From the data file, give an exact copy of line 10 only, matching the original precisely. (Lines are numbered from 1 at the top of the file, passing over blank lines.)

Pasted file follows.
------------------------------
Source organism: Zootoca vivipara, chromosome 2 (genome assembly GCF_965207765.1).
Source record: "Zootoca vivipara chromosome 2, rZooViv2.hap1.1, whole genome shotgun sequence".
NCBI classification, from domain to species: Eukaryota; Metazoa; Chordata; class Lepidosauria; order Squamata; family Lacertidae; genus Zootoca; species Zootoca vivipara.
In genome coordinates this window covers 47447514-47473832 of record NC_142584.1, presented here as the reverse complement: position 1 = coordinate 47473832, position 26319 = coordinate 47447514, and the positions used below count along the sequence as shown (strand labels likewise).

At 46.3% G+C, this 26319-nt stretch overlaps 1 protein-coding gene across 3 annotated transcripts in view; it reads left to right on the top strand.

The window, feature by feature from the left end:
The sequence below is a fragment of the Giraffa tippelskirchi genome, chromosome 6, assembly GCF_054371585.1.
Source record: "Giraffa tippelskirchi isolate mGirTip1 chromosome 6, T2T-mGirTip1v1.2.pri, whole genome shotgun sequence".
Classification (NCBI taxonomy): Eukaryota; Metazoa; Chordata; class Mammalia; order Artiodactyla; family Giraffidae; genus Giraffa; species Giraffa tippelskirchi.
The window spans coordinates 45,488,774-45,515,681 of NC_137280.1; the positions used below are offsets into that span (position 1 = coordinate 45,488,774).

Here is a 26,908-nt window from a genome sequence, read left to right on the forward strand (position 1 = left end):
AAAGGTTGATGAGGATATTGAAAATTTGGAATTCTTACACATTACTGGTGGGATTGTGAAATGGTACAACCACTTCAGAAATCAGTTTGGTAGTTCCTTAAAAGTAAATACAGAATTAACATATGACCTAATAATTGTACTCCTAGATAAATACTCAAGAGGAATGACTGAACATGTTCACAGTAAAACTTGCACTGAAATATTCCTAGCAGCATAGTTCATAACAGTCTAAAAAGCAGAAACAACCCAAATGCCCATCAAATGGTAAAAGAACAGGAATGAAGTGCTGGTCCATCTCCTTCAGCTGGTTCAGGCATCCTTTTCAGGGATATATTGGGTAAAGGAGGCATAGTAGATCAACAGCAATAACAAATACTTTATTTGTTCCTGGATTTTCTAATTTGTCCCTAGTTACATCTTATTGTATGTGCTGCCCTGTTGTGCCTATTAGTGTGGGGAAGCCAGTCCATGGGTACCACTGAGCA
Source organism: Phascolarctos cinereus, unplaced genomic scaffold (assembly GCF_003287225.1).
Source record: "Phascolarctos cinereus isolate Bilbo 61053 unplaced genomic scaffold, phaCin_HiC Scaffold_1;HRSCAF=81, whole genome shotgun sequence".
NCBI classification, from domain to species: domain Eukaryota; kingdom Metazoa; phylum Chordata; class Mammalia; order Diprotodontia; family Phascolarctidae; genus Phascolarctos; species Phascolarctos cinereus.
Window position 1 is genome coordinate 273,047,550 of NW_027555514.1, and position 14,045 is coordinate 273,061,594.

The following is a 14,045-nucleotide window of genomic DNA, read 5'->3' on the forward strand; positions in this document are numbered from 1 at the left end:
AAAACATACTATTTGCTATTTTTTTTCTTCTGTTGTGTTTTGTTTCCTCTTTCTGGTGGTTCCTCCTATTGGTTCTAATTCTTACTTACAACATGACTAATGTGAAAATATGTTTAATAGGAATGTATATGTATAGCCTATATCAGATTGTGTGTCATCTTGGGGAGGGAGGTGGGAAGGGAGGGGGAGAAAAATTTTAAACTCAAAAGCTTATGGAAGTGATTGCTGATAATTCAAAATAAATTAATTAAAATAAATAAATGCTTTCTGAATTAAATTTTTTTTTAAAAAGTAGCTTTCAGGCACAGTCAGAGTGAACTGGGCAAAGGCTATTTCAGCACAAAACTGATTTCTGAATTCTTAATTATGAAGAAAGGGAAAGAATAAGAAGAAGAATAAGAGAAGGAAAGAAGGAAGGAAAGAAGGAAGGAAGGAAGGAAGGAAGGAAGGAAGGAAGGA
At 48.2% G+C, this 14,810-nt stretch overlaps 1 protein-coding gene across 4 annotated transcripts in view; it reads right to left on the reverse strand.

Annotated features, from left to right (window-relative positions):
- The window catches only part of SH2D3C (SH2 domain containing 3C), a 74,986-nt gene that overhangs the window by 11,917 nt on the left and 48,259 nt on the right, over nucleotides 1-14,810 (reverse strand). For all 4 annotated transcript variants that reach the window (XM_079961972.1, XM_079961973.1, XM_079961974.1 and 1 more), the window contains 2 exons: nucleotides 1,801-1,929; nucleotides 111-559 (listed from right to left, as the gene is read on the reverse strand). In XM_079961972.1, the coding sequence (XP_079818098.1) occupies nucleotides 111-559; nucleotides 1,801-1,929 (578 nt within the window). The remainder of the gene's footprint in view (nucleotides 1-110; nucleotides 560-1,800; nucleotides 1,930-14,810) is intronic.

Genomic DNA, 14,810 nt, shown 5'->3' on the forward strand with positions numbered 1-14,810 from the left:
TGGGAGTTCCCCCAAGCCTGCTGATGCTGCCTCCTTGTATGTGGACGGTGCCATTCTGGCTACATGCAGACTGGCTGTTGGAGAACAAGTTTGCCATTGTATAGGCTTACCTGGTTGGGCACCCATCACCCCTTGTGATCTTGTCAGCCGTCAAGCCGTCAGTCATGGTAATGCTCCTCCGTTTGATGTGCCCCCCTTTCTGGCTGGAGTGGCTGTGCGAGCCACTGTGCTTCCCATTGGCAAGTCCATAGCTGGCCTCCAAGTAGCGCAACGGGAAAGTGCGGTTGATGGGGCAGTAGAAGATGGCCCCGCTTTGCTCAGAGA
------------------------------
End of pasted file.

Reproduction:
The window spans coordinates 45,488,774-45,515,681 of NC_137280.1; the positions used below are offsets into that span (position 1 = coordinate 45,488,774).